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Snooze News: The Importance of Healthy Sleep Habits (FS1943, Oct. 2019)

We can support our children emotionally, physically, academically and socially just by helping them establish healthy sleep habits.

Kim Bushaw, Extension Family Science Specialist

Availability: Web only


 

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Average Sleep Needs

 

www.sleepfoundation.org

How can you tell if your child is getting enough sleep?

  • Falls asleep at night within 25- to 35-minutes
  • Generally is in a positive mood throughout the day
  • Wakes on own in the morning

Tips for Better Bedtimes

  • Give young children their baths and read for at least 15 to 20 minutes sometime before the bedtime routine begins. This way, you can keep the actual bedtime routine to 20 minutes or less.
  • Predictable bedtime routines are important. Routines can include a small healthful snack, brushing teeth, toileting, putting on pajamas, telling a story or singing a relaxing song while giving a gentle backrub.
  • Allow children to fall asleep on their own.
  • Young children like to do things in the same order. Write out your routine in words and pictures for everyone to follow.
  • Check on young children briefly but frequently. This cuts down on children getting out of bed to see what the adults are doing. Children need to relax to fall asleep.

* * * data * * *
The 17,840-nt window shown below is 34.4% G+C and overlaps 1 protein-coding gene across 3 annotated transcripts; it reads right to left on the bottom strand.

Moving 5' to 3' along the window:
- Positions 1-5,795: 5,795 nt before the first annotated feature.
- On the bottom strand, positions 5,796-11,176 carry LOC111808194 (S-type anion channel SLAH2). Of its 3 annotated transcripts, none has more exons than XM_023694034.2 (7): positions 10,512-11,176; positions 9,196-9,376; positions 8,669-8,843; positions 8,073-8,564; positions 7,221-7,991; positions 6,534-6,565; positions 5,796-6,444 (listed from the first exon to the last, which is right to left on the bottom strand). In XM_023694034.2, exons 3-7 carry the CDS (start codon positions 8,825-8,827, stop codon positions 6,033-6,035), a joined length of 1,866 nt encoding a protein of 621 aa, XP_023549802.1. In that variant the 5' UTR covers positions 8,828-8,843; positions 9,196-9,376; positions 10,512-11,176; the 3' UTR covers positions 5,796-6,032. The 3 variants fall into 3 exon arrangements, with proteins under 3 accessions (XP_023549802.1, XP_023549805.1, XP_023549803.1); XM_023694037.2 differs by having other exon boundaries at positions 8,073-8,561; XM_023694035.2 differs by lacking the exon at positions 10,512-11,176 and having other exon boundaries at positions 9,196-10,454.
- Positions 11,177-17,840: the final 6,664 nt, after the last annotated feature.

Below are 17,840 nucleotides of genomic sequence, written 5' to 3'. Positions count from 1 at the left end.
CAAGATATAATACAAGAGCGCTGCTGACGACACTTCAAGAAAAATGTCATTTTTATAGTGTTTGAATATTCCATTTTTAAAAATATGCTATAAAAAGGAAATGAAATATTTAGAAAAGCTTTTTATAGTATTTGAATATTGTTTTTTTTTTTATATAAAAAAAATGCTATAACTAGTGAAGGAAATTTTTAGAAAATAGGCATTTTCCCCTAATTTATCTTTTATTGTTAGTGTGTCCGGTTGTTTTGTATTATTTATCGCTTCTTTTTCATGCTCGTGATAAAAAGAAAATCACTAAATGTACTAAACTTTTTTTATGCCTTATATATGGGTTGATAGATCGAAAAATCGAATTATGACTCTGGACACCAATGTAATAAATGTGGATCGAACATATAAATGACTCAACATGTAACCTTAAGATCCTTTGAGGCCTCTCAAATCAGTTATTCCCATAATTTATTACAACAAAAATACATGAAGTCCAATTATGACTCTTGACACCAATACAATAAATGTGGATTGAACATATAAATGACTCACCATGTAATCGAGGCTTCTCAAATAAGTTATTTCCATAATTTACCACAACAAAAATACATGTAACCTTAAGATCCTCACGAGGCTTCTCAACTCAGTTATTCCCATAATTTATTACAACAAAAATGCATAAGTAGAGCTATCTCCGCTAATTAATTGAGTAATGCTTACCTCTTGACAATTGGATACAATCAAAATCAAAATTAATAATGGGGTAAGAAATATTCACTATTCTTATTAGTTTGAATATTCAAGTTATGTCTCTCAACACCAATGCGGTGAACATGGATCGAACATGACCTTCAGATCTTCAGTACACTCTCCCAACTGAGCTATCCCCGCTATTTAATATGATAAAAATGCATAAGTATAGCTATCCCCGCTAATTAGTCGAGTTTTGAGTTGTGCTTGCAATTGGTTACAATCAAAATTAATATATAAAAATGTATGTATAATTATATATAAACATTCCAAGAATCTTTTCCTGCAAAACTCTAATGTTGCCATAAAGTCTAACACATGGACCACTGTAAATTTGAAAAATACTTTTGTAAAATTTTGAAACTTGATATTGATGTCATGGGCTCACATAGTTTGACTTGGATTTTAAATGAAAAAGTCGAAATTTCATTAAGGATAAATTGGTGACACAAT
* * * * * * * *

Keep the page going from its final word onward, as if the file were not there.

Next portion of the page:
• The bedtime schedule should not vary more than an hour, even on weekends or special occasions.
  • If you need to adjust the sleep schedule for bedtime (make it earlier, etc.), do so in increments by waking the child 15 minutes earlier each day and then going to bed earlier.

Signs of Sleep Issues

This list provides examples of behaviors we might see if a child is missing sleep or has sleep issues.

Emotional (Feelings)

  • Easily overwhelmed; frustrated by little things
  • Becomes more upset than peers by changes in routine
  • More difficult to calm
  • Irritable, whiny and difficult to satisfy; nothing seems right
  • Anxious

Physical (Body)

  • Clumsy, stumbles, more accidents and injuries
  • Frenzied hyper-activity
  • Gets a second wind at bedtime; can’t relax or fall asleep
  • Hits, throws things or shouts
  • Has to be awakened in the morning
  • Sick more often than peers
  • Craves carbohydrates or sugar
  • Lethargic; sleepy, groggy 
  • Experiences stomachaches or headaches

Attention, Focus and Performance (Mental)

  • Seeks stimulation – disrupts others or picks on people and pets
  • Difficulty staying on task, making decisions
  • Doesn’t listen, talks excessively
  • Difficulty performing at a peak level or resists performing altogether
  • Forgets easily

Social (Interactions)

  • Feelings easily hurt
  • Difficulty being patient
  • Acts bossy, demanding
  • Gets upset if told “no”
  • Difficulty discussing conflict, solving age-appropriate problems
  • Easily forgets the rules or wants to debate them
  • Irritated by other children, especially in the afternoons

More Sleep News

  • The timing of meals and naps impact a child’s sleep schedule.
  • Sleeping is as important as food is to our bodies and brains.
  • Many behaviors that frustrate parents and teachers are caused by lack of sleep.

(Reference: Kurcinka, M.S. (2006). Sleepless in America: Is Your Child Misbehaving or Missing Sleep? New York, N.Y.: HarperCollins.)

Filed under: family, family parenting
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